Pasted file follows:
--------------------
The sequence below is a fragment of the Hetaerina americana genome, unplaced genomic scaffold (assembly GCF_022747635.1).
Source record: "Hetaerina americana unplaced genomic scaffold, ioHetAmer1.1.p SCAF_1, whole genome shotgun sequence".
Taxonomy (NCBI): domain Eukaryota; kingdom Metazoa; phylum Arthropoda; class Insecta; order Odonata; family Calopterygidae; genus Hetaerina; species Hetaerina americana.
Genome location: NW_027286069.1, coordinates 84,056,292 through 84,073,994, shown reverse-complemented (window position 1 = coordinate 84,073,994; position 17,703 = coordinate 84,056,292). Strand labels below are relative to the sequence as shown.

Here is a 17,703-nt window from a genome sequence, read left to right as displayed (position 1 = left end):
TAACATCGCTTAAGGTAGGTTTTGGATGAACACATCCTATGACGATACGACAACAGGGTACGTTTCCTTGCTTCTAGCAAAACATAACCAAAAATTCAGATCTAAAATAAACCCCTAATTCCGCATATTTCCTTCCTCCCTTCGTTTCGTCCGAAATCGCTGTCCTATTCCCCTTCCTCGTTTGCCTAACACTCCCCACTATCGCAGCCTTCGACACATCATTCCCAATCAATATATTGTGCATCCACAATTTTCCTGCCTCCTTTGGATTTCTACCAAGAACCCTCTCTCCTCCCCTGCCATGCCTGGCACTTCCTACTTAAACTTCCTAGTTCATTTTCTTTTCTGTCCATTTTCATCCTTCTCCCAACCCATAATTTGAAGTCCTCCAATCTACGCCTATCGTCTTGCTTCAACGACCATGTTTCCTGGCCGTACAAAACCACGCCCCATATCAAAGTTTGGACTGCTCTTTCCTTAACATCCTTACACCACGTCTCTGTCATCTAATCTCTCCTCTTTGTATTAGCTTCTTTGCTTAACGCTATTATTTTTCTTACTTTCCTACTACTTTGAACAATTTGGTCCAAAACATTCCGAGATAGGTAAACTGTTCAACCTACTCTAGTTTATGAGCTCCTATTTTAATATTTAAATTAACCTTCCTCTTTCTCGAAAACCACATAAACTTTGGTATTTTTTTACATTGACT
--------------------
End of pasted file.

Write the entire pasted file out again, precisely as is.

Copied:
The sequence below is a fragment of the Hetaerina americana genome, unplaced genomic scaffold (assembly GCF_022747635.1).
Source record: "Hetaerina americana unplaced genomic scaffold, ioHetAmer1.1.p SCAF_1, whole genome shotgun sequence".
Taxonomy (NCBI): domain Eukaryota; kingdom Metazoa; phylum Arthropoda; class Insecta; order Odonata; family Calopterygidae; genus Hetaerina; species Hetaerina americana.
Genome location: NW_027286069.1, coordinates 84,056,292 through 84,073,994, shown reverse-complemented (window position 1 = coordinate 84,073,994; position 17,703 = coordinate 84,056,292). Strand labels below are relative to the sequence as shown.

Here is a 17,703-nt window from a genome sequence, read left to right as displayed (position 1 = left end):
TAACATCGCTTAAGGTAGGTTTTGGATGAACACATCCTATGACGATACGACAACAGGGTACGTTTCCTTGCTTCTAGCAAAACATAACCAAAAATTCAGATCTAAAATAAACCCCTAATTCCGCATATTTCCTTCCTCCCTTCGTTTCGTCCGAAATCGCTGTCCTATTCCCCTTCCTCGTTTGCCTAACACTCCCCACTATCGCAGCCTTCGACACATCATTCCCAATCAATATATTGTGCATCCACAATTTTCCTGCCTCCTTTGGATTTCTACCAAGAACCCTCTCTCCTCCCCTGCCATGCCTGGCACTTCCTACTTAAACTTCCTAGTTCATTTTCTTTTCTGTCCATTTTCATCCTTCTCCCAACCCATAATTTGAAGTCCTCCAATCTACGCCTATCGTCTTGCTTCAACGACCATGTTTCCTGGCCGTACAAAACCACGCCCCATATCAAAGTTTGGACTGCTCTTTCCTTAACATCCTTACACCACGTCTCTGTCATCTAATCTCTCCTCTTTGTATTAGCTTCTTTGCTTAACGCTATTATTTTTCTTACTTTCCTACTACTTTGAACAATTTGGTCCAAAACATTCCGAGATAGGTAAACTGTTCAACCTACTCTAGTTTATGAGCTCCTATTTTAATATTTAAATTAACCTTCCTCTTTCTCGAAAACCACATAAACTTTGGTATTTTTTTACATTGACT